Malaysia to step up coronavirus tests with Korean antigen rapid kits

FILE PHOTO: Passengers wearing protective suits wait to check in at Kuala Lumpur International Airport, during the movement control order due to the outbreak of the coronavirus disease (COVID-19), in Sepang, Malaysia April 14, 2020. REUTERS/Lim Huey Teng

KUALA LUMPUR (Reuters) - Malaysia has approved the use of antigen rapid test kits from South Korea, as it looks to increase its coronavirus testing among high-risk groups and in places where clusters are detected, a health official said on Thursday.

Southeast Asia’s third-largest economy said last month it was considering buying 1 million rapid antigen test kits from South Korea in an effort to screen more people for the virus.

The health ministry has placed orders for the test kits and expects to get the first batch by next week, after tests showed a sensitivity level of 84.4% for the coronavirus, the director-general of health Noor Hisham Abdullah told reporters.

“Now that we have a test kit that is fast, portable and is cheap ... that will make the difference,” Noor Hisham told a daily news conference.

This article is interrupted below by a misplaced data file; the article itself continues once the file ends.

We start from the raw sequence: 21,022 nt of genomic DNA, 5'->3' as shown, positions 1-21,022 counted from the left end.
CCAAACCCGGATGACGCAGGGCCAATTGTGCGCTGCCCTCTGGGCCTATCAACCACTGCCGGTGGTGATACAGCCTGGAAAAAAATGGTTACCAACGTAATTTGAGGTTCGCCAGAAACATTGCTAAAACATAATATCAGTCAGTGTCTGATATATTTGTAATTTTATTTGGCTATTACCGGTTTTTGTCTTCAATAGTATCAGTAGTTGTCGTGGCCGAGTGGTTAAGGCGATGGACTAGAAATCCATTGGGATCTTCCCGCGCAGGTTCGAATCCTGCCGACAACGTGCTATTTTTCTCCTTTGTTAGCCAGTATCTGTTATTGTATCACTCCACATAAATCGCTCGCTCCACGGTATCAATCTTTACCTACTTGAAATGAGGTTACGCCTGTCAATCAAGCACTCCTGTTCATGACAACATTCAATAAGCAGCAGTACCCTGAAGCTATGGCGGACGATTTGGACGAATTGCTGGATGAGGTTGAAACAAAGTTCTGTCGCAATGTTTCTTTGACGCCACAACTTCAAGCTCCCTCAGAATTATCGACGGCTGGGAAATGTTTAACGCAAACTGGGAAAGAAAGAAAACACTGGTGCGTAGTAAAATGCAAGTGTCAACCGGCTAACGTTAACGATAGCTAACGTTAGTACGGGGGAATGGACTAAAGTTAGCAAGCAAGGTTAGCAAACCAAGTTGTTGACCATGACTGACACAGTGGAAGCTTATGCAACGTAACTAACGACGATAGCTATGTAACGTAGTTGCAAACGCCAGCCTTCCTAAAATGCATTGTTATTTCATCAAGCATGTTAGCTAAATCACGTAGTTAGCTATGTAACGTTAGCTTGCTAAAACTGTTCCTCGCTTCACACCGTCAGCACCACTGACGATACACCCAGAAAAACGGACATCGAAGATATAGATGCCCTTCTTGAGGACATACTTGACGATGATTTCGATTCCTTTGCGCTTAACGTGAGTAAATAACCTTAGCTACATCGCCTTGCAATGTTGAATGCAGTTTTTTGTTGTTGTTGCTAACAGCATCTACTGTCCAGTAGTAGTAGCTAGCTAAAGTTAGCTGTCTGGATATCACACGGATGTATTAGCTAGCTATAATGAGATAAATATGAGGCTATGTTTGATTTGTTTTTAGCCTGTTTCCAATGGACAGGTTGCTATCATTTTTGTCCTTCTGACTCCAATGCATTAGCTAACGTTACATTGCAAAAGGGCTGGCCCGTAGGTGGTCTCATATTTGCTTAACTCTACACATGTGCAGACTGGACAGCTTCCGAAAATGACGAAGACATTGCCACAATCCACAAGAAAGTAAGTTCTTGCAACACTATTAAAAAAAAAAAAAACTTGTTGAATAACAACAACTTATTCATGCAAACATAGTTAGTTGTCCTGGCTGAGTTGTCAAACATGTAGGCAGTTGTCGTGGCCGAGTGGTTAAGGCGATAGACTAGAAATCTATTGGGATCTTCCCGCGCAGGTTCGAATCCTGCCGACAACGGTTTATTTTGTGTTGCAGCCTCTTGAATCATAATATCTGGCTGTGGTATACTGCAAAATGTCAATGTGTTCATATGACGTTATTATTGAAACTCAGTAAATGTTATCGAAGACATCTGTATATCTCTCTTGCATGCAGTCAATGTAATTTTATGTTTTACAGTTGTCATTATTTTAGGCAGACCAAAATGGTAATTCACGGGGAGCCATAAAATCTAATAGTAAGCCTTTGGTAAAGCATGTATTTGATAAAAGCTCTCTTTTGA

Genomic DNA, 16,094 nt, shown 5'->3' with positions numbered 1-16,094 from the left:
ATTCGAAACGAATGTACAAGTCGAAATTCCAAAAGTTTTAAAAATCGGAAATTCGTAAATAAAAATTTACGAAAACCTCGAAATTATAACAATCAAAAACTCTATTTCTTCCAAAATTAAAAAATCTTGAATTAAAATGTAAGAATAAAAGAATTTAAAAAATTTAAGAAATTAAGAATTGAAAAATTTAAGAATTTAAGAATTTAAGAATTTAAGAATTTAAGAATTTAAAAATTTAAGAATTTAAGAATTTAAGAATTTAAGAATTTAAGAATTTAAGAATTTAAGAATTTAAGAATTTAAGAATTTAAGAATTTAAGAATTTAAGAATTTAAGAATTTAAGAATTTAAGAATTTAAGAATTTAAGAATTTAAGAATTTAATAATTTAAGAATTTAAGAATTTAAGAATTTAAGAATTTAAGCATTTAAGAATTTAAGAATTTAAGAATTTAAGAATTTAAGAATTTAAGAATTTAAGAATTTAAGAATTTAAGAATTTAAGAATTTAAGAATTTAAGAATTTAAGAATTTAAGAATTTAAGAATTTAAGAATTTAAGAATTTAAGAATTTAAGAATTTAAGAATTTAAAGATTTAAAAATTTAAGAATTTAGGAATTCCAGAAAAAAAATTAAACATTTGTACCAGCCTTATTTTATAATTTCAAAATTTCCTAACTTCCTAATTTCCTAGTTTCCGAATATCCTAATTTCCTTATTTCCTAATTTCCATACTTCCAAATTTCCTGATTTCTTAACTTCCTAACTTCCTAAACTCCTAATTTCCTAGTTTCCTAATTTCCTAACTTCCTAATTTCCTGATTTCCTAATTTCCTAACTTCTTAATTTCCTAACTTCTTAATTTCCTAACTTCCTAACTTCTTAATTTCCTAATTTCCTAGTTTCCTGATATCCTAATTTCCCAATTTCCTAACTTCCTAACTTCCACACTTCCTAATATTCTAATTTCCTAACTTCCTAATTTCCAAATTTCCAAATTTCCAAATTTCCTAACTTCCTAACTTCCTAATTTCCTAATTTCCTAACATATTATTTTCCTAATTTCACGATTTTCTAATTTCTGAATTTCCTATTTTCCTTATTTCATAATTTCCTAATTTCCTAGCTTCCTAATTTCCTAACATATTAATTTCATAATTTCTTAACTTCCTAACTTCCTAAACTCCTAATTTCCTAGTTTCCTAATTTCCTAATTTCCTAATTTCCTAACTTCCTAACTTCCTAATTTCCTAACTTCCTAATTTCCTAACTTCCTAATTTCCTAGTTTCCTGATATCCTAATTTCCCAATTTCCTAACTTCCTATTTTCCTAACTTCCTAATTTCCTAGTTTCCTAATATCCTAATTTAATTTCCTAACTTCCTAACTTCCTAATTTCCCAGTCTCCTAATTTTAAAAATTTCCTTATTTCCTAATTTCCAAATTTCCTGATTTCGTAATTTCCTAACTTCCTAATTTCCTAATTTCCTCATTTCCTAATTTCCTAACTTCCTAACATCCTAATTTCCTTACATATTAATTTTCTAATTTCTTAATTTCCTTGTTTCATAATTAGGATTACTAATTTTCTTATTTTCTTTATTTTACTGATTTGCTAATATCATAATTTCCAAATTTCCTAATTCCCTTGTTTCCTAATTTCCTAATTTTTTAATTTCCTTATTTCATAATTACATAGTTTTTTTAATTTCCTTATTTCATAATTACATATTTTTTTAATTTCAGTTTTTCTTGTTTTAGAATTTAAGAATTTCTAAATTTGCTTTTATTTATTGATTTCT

Malaysia, which until Monday had the highest number of confirmed cases in the region, has relied solely on polymerase chain reaction, or PCR, laboratory tests to confirm the presence of the novel coronavirus as serology, or antibody, rapid test kits proved unreliable.

However, a rising number of suspected cases and the need for more testing put a strain on the 43 laboratories set up to process samples, with more than 8,000 results pending reported this month, before the health ministry stopped publishing backlog data.

Health authorities have also resumed using the serology test kits as a final check at the end of a 14-day mandatory quarantine period for suspected coronavirus cases, in a bid to reduce the backlog of tests at laboratories.

Malaysia reported 110 new confirmed cases of the novel coronavirus on Thursday, raising its tally to 5,182.

The health ministry also reported one new death, taking the total number of fatalities from the outbreak to 84.

Reporting by Rozanna Latiff and Joseph Sipalan; Editing by Toby Chopra, Robert Birsel